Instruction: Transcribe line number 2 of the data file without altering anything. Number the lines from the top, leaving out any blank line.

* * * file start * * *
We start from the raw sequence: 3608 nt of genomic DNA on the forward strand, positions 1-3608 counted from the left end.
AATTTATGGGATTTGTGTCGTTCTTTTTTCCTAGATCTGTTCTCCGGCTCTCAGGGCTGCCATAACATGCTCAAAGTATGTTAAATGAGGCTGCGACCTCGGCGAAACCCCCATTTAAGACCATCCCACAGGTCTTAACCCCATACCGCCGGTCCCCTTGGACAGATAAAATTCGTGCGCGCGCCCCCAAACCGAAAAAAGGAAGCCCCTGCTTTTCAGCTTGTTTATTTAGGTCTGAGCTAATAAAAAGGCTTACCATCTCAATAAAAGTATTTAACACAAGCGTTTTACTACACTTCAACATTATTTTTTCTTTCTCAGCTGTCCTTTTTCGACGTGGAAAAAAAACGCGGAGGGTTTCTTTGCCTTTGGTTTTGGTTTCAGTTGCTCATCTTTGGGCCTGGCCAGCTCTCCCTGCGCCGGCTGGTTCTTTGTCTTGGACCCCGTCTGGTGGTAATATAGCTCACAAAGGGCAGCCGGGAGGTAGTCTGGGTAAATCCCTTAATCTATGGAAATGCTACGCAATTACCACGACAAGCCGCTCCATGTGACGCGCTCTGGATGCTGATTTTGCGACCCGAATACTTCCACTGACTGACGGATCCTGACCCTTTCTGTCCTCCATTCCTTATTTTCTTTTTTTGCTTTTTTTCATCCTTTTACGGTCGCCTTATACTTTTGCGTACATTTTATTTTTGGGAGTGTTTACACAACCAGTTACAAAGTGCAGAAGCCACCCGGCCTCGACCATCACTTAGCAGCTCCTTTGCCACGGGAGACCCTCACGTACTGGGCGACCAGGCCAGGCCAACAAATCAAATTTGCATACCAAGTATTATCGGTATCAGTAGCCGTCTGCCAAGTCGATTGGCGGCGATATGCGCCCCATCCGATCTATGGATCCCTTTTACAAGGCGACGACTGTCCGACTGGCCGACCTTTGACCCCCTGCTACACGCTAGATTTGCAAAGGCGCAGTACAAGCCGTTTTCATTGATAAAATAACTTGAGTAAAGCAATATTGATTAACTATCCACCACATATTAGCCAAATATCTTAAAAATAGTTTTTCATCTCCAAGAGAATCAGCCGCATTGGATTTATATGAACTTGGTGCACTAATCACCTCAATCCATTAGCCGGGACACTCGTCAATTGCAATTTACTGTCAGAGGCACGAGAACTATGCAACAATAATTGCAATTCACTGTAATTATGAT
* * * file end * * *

AATTTATGGGATTTGTGTCGTTCTTTTTTCCTAGATCTGTTCTCCGGCTCTCAGGGCTGCCATAACATGCTCAAAGTATGTTAAATGAGGCTGCGACCTCGGCGAAACCCCCATTTAAGACCATCCCACAGGTCTTAACCCCATACCGCCGGTCCCCTTGGACAGATAAAATTCGTGCGCGCGCCCCCAAACCGAAAAAAGGAAGCCCCTGCTTTTCAGCTTGTTTATTTAGGTCTGAGCTAATAAAAAGGCTTACCATCTCAATAAAAGTATTTAACACAAGCGTTTTACTACACTTCAACATTATTTTTTCTTTCTCAGCTGTCCTTTTTCGACGTGGAAAAAAAACGCGGAGGGTTTCTTTGCCTTTGGTTTTGGTTTCAGTTGCTCATCTTTGGGCCTGGCCAGCTCTCCCTGCGCCGGCTGGTTCTTTGTCTTGGACCCCGTCTGGTGGTAATATAGCTCACAAAGGGCAGCCGGGAGGTAGTCTGGGTAAATCCCTTAATCTATGGAAATGCTACGCAATTACCACGACAAGCCGCTCCATGTGACGCGCTCTGGATGCTGATTTTGCGACCCGAATACTTCCACTGACTGACGGATCCTGACCCTTTCTGTCCTCCATTCCTTATTTTCTTTTTTTGCTTTTTTTCATCCTTTTACGGTCGCCTTATACTTTTGCGTACATTTTATTTTTGGGAGTGTTTACACAACCAGTTACAAAGTGCAGAAGCCACCCGGCCTCGACCATCACTTAGCAGCTCCTTTGCCACGGGAGACCCTCACGTACTGGGCGACCAGGCCAGGCCAACAAATCAAATTTGCATACCAAGTATTATCGGTATCAGTAGCCGTCTGCCAAGTCGATTGGCGGCGATATGCGCCCCATCCGATCTATGGATCCCTTTTACAAGGCGACGACTGTCCGACTGGCCGACCTTTGACCCCCTGCTACACGCTAGATTTGCAAAGGCGCAGTACAAGCCGTTTTCATTGATAAAATAACTTGAGTAAAGCAATATTGATTAACTATCCACCACATATTAGCCAAATATCTTAAAAATAGTTTTTCATCTCCAAGAGAATCAGCCGCATTGGATTTATATGAACTTGGTGCACTAATCACCTCAATCCATTAGCCGGGACACTCGTCAATTGCAATTTACTGTCAGAGGCACGAGAACTATGCAACAATAATTGCAATTCACTGTAATTATGAT